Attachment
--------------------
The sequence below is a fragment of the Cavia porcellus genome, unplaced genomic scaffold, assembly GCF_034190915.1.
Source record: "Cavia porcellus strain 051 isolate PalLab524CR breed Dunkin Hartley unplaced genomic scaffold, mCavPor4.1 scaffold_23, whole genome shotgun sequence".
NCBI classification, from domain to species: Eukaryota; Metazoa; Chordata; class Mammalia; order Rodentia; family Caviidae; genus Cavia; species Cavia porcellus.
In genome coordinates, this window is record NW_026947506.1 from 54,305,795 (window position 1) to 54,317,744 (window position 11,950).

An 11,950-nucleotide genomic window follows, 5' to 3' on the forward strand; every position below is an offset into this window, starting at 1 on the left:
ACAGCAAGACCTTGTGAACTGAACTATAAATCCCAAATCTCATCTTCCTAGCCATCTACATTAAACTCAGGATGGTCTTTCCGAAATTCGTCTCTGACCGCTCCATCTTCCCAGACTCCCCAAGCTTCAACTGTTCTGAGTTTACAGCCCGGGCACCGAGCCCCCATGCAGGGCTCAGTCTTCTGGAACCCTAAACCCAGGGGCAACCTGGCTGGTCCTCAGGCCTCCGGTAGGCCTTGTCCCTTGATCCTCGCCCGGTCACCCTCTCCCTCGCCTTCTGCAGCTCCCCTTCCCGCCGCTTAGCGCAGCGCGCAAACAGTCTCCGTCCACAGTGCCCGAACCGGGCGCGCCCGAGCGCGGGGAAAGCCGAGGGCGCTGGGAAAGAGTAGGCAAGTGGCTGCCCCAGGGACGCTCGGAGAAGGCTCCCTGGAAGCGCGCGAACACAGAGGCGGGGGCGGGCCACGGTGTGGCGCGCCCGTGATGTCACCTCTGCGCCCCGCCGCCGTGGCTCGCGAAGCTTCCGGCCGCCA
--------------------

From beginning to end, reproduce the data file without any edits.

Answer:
The sequence below is a fragment of the Cavia porcellus genome, unplaced genomic scaffold, assembly GCF_034190915.1.
Source record: "Cavia porcellus strain 051 isolate PalLab524CR breed Dunkin Hartley unplaced genomic scaffold, mCavPor4.1 scaffold_23, whole genome shotgun sequence".
NCBI classification, from domain to species: Eukaryota; Metazoa; Chordata; class Mammalia; order Rodentia; family Caviidae; genus Cavia; species Cavia porcellus.
In genome coordinates, this window is record NW_026947506.1 from 54,305,795 (window position 1) to 54,317,744 (window position 11,950).

An 11,950-nucleotide genomic window follows, 5' to 3' on the forward strand; every position below is an offset into this window, starting at 1 on the left:
ACAGCAAGACCTTGTGAACTGAACTATAAATCCCAAATCTCATCTTCCTAGCCATCTACATTAAACTCAGGATGGTCTTTCCGAAATTCGTCTCTGACCGCTCCATCTTCCCAGACTCCCCAAGCTTCAACTGTTCTGAGTTTACAGCCCGGGCACCGAGCCCCCATGCAGGGCTCAGTCTTCTGGAACCCTAAACCCAGGGGCAACCTGGCTGGTCCTCAGGCCTCCGGTAGGCCTTGTCCCTTGATCCTCGCCCGGTCACCCTCTCCCTCGCCTTCTGCAGCTCCCCTTCCCGCCGCTTAGCGCAGCGCGCAAACAGTCTCCGTCCACAGTGCCCGAACCGGGCGCGCCCGAGCGCGGGGAAAGCCGAGGGCGCTGGGAAAGAGTAGGCAAGTGGCTGCCCCAGGGACGCTCGGAGAAGGCTCCCTGGAAGCGCGCGAACACAGAGGCGGGGGCGGGCCACGGTGTGGCGCGCCCGTGATGTCACCTCTGCGCCCCGCCGCCGTGGCTCGCGAAGCTTCCGGCCGCCA